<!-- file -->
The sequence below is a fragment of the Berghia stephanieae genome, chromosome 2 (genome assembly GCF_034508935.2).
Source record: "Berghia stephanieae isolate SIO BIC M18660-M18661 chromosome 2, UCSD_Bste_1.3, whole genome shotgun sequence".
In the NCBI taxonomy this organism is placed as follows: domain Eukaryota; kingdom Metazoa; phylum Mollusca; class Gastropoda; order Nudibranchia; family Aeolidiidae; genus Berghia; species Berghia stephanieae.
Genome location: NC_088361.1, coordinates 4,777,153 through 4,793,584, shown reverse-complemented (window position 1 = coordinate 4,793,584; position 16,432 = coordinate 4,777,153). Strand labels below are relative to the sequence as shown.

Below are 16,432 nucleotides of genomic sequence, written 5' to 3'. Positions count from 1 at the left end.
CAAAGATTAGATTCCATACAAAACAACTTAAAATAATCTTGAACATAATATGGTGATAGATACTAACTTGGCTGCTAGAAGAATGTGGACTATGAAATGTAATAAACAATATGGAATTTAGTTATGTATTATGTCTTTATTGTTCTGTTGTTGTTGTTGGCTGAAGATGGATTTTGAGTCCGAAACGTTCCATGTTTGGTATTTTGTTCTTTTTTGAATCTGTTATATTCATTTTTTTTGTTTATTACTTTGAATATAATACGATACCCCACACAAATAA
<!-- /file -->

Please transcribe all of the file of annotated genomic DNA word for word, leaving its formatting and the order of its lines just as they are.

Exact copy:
The sequence below is a fragment of the Berghia stephanieae genome, chromosome 2 (genome assembly GCF_034508935.2).
Source record: "Berghia stephanieae isolate SIO BIC M18660-M18661 chromosome 2, UCSD_Bste_1.3, whole genome shotgun sequence".
In the NCBI taxonomy this organism is placed as follows: domain Eukaryota; kingdom Metazoa; phylum Mollusca; class Gastropoda; order Nudibranchia; family Aeolidiidae; genus Berghia; species Berghia stephanieae.
Genome location: NC_088361.1, coordinates 4,777,153 through 4,793,584, shown reverse-complemented (window position 1 = coordinate 4,793,584; position 16,432 = coordinate 4,777,153). Strand labels below are relative to the sequence as shown.

Below are 16,432 nucleotides of genomic sequence, written 5' to 3'. Positions count from 1 at the left end.
CAAAGATTAGATTCCATACAAAACAACTTAAAATAATCTTGAACATAATATGGTGATAGATACTAACTTGGCTGCTAGAAGAATGTGGACTATGAAATGTAATAAACAATATGGAATTTAGTTATGTATTATGTCTTTATTGTTCTGTTGTTGTTGTTGGCTGAAGATGGATTTTGAGTCCGAAACGTTCCATGTTTGGTATTTTGTTCTTTTTTGAATCTGTTATATTCATTTTTTTTGTTTATTACTTTGAATATAATACGATACCCCACACAAATAA